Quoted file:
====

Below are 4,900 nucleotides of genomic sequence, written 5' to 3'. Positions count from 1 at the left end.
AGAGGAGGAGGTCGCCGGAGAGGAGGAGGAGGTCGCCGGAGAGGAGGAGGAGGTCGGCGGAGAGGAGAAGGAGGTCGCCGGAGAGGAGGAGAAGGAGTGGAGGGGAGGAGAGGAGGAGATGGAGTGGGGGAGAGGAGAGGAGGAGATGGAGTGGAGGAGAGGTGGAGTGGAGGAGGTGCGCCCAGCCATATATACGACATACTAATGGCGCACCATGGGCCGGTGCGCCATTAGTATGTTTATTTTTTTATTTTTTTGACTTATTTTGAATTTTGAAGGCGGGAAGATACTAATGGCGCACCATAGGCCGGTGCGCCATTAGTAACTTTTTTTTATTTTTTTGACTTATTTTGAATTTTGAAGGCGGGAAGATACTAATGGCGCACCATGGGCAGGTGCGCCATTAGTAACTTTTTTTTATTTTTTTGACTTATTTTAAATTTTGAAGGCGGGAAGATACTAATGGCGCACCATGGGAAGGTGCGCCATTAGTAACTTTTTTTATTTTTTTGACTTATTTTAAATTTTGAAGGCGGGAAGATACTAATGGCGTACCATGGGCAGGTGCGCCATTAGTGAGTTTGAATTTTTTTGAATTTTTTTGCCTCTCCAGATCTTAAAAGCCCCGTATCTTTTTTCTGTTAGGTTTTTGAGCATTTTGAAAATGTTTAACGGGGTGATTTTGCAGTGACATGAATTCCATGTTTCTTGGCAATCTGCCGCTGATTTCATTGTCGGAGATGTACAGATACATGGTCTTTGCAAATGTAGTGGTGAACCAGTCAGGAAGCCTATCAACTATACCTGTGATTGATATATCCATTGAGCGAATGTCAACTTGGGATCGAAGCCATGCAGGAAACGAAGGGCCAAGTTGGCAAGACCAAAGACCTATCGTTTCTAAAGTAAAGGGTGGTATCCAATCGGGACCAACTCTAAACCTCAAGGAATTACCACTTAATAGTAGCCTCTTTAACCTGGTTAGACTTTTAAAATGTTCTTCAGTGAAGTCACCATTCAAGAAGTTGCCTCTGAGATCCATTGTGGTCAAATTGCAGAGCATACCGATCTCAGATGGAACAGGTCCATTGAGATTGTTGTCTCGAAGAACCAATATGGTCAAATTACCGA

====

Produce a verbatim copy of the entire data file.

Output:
Below are 4,900 nucleotides of genomic sequence, written 5' to 3'. Positions count from 1 at the left end.
AGAGGAGGAGGTCGCCGGAGAGGAGGAGGAGGTCGCCGGAGAGGAGGAGGAGGTCGGCGGAGAGGAGAAGGAGGTCGCCGGAGAGGAGGAGAAGGAGTGGAGGGGAGGAGAGGAGGAGATGGAGTGGGGGAGAGGAGAGGAGGAGATGGAGTGGAGGAGAGGTGGAGTGGAGGAGGTGCGCCCAGCCATATATACGACATACTAATGGCGCACCATGGGCCGGTGCGCCATTAGTATGTTTATTTTTTTATTTTTTTGACTTATTTTGAATTTTGAAGGCGGGAAGATACTAATGGCGCACCATAGGCCGGTGCGCCATTAGTAACTTTTTTTTATTTTTTTGACTTATTTTGAATTTTGAAGGCGGGAAGATACTAATGGCGCACCATGGGCAGGTGCGCCATTAGTAACTTTTTTTTATTTTTTTGACTTATTTTAAATTTTGAAGGCGGGAAGATACTAATGGCGCACCATGGGAAGGTGCGCCATTAGTAACTTTTTTTATTTTTTTGACTTATTTTAAATTTTGAAGGCGGGAAGATACTAATGGCGTACCATGGGCAGGTGCGCCATTAGTGAGTTTGAATTTTTTTGAATTTTTTTGCCTCTCCAGATCTTAAAAGCCCCGTATCTTTTTTCTGTTAGGTTTTTGAGCATTTTGAAAATGTTTAACGGGGTGATTTTGCAGTGACATGAATTCCATGTTTCTTGGCAATCTGCCGCTGATTTCATTGTCGGAGATGTACAGATACATGGTCTTTGCAAATGTAGTGGTGAACCAGTCAGGAAGCCTATCAACTATACCTGTGATTGATATATCCATTGAGCGAATGTCAACTTGGGATCGAAGCCATGCAGGAAACGAAGGGCCAAGTTGGCAAGACCAAAGACCTATCGTTTCTAAAGTAAAGGGTGGTATCCAATCGGGACCAACTCTAAACCTCAAGGAATTACCACTTAATAGTAGCCTCTTTAACCTGGTTAGACTTTTAAAATGTTCTTCAGTGAAGTCACCATTCAAGAAGTTGCCTCTGAGATCCATTGTGGTCAAATTGCAGAGCATACCGATCTCAGATGGAACAGGTCCATTGAGATTGTTGTCTCGAAGAACCAATATGGTCAAATTACCGA